The performance touched on the idea that women have a history of being exploited and abused. A large portion of feminist empowerment stems from a centuries-old history of being discriminated against, objectified, raped, and other horrors all for simply being born with a vagina. Using the definition of feminist to mean anything that supports and advocates for women’s rights, I believe [Blank] Monologues was overall a feminist event. The performance could have focused slightly more on women without vaginas, such as transgender women. However, the monologues were still very powerful. From touching on lighter issues like learning to love your vagina to the more serious topics of sexual assault, the monologues centered on women not being afraid to use their voices. The monologues specifically touched on intersectionality theory in the opening monologue My Feminism; Monica Unzueta wrote and performed this original piece. She set the precedent for the all of the skits to come by saying “my feminist is pro-inclusion, anti-racist, pro-trans, and so much more…”. The monologue performers were a very diverse cast which allowed an accurate portrayal between the intersection of sexism and racism. However, My Feminism mentioned that having a vagina is not the definition of being female but then proceeded to center the performance on women with vaginas.

The reduction of defining a women by having vagina was troubling to me. The vagina should not be the uniting factor of all empowered women. Women should be defined by their personalities, accomplishments, and intelligence (Caselo). Being able to call yourself a woman should not be reliant on having a vagina. A small but significant portion of people who identify as a women do not have vaginas, but that should not stop them from being able to define their gender as a woman. For example. the monologues made it difficult for transgender women to relate to feminist empowerment and liberation without a vagina.. Overall [Blank] Monologues was extremely powerful and enlightening for cis-women with vaginas, but further work to include the trans population would make the monologues a truly inclusive feminist production. Works Cited: “About V-Day.” About V-Day | V-Day: A Global Movement to End Violence Against Women and Girls Worldwide., www.vday.org/about.html. Canelo, Kayla S. “Vagina Monologues, The.” Encyclopedia of Women in Today’s World, 20 Feb. 2011, doi:10.4135/9781412995962.n873. Cooper, Christine M. “Worrying about Vaginas: Feminism and Eve Ensler’s The Vagina Monologues.” Signs: Journal of Women in Culture and Society, vol. 32, no. 3, 2007, doi:10.1086/499084 Ensler, Eve, et al. The Vagina Monologues. web.mit.edu/dvp/Public/TVMScript2008.pdf.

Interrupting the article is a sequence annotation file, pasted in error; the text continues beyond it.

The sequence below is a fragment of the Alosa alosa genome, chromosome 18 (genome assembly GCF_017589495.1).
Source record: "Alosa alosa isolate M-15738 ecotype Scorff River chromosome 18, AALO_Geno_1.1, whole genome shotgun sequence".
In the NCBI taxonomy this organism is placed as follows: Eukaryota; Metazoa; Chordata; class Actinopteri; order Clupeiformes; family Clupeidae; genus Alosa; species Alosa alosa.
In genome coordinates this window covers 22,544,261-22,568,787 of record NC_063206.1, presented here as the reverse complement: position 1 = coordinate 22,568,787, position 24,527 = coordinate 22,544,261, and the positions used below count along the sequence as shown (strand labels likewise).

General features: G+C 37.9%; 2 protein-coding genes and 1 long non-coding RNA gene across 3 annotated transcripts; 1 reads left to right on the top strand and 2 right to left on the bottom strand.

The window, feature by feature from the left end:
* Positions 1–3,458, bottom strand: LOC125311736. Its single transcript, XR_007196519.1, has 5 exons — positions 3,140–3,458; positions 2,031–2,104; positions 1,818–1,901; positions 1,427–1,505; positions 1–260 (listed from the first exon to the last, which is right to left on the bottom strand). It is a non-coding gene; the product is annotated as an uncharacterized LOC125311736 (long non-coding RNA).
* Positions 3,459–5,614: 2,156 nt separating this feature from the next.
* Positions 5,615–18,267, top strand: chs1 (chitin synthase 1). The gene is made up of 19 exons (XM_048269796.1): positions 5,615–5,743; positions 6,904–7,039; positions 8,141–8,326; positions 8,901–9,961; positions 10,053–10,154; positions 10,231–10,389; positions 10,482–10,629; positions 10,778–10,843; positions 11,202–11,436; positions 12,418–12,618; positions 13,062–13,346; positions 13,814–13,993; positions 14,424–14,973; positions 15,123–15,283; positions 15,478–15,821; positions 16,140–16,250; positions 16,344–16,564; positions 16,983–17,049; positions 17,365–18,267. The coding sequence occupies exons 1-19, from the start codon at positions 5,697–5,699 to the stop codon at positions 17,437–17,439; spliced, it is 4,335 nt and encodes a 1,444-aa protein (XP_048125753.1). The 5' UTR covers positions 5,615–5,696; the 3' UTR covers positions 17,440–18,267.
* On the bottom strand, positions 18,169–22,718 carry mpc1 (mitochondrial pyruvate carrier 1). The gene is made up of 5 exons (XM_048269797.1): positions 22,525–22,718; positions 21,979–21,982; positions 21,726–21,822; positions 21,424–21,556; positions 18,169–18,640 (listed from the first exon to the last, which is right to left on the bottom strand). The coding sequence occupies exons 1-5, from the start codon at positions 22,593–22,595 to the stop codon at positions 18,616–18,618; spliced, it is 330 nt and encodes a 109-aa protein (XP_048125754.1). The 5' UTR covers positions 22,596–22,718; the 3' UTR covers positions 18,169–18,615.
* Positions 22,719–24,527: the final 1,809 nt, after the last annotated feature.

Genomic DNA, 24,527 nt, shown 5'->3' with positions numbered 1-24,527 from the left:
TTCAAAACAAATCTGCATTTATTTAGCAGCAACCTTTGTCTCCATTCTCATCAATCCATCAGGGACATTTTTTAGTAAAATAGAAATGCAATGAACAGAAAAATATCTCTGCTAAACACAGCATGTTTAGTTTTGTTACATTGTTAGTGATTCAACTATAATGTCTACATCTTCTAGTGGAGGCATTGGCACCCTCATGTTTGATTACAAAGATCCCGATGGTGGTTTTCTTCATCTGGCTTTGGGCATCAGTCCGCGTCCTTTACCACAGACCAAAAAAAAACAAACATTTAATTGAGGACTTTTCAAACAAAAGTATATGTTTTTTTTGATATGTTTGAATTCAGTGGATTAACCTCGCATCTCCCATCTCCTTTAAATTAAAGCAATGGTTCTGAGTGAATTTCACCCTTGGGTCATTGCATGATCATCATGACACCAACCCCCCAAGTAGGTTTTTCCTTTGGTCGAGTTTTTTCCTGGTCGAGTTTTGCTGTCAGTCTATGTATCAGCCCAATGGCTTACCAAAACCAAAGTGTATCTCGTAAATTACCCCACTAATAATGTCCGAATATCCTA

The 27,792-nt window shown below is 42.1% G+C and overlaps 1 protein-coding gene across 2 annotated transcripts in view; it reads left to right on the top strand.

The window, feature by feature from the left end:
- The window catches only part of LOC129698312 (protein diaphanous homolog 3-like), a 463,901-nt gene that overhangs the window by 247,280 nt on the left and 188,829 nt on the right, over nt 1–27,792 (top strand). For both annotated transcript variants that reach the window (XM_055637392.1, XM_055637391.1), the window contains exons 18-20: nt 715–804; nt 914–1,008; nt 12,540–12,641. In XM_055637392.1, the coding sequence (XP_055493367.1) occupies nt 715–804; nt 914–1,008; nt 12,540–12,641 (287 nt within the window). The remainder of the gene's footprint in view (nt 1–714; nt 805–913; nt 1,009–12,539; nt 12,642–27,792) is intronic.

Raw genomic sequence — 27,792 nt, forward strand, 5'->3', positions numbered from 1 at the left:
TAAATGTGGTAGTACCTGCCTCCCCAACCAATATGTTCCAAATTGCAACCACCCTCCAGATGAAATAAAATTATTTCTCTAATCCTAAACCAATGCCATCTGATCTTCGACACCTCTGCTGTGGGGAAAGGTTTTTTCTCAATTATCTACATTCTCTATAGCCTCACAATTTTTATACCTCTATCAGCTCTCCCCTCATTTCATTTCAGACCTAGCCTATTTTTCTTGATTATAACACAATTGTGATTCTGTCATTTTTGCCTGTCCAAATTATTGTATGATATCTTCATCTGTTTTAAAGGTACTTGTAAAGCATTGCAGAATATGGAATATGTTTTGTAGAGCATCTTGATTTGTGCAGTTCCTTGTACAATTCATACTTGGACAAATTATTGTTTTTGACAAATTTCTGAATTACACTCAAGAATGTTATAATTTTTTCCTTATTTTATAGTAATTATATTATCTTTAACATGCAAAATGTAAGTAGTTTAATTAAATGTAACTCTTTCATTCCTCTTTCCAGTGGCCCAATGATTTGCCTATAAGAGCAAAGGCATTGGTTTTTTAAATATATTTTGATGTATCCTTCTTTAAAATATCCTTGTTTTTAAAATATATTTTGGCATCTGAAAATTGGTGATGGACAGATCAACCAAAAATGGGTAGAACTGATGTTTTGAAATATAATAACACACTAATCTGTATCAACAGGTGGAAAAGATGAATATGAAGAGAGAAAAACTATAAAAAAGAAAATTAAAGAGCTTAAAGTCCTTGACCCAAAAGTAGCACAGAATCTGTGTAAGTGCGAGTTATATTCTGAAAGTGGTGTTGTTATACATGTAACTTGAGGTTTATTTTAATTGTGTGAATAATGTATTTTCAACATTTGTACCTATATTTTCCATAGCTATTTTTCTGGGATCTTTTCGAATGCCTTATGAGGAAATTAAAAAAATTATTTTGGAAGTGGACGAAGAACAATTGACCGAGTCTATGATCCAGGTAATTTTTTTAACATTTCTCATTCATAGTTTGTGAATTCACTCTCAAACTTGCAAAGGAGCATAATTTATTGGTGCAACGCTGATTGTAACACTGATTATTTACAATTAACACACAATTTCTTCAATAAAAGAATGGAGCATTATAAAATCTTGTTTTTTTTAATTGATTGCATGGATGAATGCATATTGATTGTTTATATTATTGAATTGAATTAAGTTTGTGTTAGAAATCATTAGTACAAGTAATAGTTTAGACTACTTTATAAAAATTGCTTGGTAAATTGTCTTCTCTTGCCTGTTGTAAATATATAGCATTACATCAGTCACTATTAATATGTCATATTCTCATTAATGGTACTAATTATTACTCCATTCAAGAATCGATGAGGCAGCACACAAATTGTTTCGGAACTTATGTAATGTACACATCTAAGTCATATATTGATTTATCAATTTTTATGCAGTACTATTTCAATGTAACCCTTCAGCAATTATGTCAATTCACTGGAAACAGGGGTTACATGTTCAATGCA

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About Monologues, I Attended: Stories About Violence Against Women And Sexual Assault. (2022, Jul 16). Retrieved from https://paperap.com/about-monologues-i-attended-stories-about-violence-against-women-and-sexual-assault/